Report it. If you see signs of trafficking, contact:

National Human Trafficking Hotline, 1-888-373-7888 (TTY: 711) or text 233733

Local Law Enforcement, 911 and Delaware State Police Victim Services, 1-800-VICTIM-1

Local FBI field office (contact information can be found at, or online with the FBI’s Internet Crime Complaint Center at

To report possible trafficking involving minors, ALSO contact:

·         Delaware Department of Services for Children, Youth, and their Families hotline


·         National Center for Missing and Exploited Children (NCMEC) 1-800-THE-LOST (1-800-843-5678) or at

Act. Seek volunteer opportunities or join committees of organizations that are doing work in prevention, survivor support, and outreach specific to human trafficking such as the subcommittees of the Human Trafficking Interagency Coordinating Council, YWCA-SARC, The Salvation Army’s Restoration Now, Meet Me at the Well Foundation, Nightlight Project, Zoe Ministries, and People’s Place. Reach out to your local representatives and ask them about Delaware’s efforts in the prosecution of traffickers, protection of survivors, and the prevention of commercial exploitation in our state.

[1] The TVPRA is a legislative package made up of four bills, including the Frederick Douglass Trafficking Victims Prevention and Protection Reauthorization Act of 2018 (H.R. 2200), the Abolish Human Trafficking Act of 2017 (S. 1311), the Trafficking Victims Protection Act of 2017 (S. 1312), and the Trafficking Victims Protection Reauthorization Act of 2017 (S. 1862). (Murphy 2019).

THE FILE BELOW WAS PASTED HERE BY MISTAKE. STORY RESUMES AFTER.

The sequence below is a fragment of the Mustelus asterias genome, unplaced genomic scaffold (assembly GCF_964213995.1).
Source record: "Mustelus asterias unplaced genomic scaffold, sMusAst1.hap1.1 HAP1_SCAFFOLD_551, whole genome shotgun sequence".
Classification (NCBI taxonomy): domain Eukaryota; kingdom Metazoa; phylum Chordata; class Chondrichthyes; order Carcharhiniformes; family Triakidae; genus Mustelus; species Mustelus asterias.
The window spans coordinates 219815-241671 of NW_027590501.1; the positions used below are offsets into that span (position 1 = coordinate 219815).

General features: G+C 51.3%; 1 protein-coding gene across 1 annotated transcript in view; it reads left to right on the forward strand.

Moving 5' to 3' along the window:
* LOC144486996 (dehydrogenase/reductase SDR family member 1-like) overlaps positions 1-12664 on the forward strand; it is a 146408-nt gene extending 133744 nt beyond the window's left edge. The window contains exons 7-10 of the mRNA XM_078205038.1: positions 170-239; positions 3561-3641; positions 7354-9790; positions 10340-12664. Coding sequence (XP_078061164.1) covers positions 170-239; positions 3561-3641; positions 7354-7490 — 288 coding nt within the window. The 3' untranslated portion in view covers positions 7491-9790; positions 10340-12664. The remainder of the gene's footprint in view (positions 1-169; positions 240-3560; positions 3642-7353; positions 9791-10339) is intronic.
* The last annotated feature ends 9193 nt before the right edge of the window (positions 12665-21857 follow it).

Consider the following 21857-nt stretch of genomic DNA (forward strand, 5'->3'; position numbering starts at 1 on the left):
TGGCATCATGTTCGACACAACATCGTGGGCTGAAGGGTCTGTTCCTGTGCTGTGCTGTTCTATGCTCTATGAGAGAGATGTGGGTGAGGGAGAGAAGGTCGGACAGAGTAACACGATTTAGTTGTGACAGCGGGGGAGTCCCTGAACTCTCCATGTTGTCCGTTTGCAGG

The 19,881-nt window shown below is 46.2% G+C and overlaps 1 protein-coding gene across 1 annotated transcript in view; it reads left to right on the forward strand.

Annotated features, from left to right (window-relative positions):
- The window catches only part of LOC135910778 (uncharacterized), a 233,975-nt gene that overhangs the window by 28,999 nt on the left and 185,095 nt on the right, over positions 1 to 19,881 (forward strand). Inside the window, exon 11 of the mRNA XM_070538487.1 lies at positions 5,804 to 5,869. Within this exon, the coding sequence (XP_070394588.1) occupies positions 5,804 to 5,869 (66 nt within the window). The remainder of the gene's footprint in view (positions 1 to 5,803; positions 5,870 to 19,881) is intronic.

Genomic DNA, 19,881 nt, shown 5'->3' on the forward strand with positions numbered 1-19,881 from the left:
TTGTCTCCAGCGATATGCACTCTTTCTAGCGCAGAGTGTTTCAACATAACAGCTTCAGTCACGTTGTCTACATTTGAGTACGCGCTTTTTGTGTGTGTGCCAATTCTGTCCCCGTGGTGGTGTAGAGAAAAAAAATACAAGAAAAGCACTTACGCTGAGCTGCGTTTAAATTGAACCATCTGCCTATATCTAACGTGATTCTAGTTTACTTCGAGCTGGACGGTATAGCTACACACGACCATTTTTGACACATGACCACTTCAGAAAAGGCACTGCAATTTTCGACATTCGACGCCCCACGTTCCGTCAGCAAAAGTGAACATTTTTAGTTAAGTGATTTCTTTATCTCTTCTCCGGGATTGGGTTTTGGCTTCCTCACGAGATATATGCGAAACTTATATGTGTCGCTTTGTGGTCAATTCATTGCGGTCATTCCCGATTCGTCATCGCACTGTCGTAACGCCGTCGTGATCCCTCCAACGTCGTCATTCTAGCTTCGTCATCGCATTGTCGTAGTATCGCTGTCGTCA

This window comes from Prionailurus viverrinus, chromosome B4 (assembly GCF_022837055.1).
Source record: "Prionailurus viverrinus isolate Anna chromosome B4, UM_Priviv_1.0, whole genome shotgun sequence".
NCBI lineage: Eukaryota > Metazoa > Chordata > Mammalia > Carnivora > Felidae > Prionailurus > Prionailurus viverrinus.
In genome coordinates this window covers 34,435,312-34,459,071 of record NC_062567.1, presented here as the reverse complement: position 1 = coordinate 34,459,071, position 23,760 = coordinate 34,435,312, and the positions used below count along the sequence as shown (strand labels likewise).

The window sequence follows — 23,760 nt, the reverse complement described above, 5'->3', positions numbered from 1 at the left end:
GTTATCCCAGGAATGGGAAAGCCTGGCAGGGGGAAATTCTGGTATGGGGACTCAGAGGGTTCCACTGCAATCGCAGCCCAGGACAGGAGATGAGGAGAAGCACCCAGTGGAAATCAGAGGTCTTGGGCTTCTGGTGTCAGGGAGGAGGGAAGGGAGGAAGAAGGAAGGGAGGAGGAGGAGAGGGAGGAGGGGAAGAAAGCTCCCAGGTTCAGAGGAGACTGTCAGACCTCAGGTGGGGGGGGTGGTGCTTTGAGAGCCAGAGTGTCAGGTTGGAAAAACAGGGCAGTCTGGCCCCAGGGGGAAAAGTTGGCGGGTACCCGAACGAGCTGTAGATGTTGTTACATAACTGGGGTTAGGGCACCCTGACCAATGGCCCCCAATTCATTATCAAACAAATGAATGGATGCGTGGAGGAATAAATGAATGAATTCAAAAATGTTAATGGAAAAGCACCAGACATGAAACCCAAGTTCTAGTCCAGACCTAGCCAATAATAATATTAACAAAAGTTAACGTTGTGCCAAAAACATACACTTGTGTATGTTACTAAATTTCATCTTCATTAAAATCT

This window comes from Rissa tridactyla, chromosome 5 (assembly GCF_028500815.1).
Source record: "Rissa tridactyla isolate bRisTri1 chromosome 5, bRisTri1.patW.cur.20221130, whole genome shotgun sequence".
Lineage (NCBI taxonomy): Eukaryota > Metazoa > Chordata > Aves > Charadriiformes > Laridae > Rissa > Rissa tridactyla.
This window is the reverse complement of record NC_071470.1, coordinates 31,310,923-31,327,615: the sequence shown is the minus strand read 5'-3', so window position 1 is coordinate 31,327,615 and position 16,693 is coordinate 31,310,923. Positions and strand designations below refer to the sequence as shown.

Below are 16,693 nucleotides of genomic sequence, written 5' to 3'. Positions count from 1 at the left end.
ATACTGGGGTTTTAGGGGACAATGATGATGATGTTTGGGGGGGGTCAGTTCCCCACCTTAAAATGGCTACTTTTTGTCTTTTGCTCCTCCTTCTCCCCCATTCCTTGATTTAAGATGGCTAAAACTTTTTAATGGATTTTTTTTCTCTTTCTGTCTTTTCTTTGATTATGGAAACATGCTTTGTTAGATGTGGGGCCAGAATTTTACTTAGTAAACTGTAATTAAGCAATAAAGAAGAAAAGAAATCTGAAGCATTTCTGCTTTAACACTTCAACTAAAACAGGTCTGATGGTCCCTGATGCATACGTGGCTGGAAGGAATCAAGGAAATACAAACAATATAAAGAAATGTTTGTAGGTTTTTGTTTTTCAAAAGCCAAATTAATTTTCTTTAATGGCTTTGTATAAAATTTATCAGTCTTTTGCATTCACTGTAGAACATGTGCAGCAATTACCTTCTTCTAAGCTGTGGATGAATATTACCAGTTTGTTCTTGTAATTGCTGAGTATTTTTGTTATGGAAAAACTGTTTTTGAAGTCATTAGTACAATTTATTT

Bender, R. (2020). Trafficking Truths: A Myth-buster Campaign. Retrieved January 10, 2021, from

Billau, Christine. “UT Study Details Link between Social Media and Sex Trafficking.” UToledo News, 8 Oct. 2018,

Carnes, Patrick, and Bonnie D. Phillips. The Betrayal Bond: Breaking Free of Exploitive Relationships. Health Communications, Inc., 2019. 

Murphy, Cassondra.  (2019). Trafficking Victims Protection Reauthorization Act Becomes Law. Trafficking Matters. Retrieved from

PACE UK. (2019). What is Trauma Bonding? Parents Against Commercial Exploitation. Retrieved on January 10, 2021, from

Polaris Project. (2019). 2019 U.S. National Human Trafficking Hotline Statistics. Retrieved January 10, 2021 from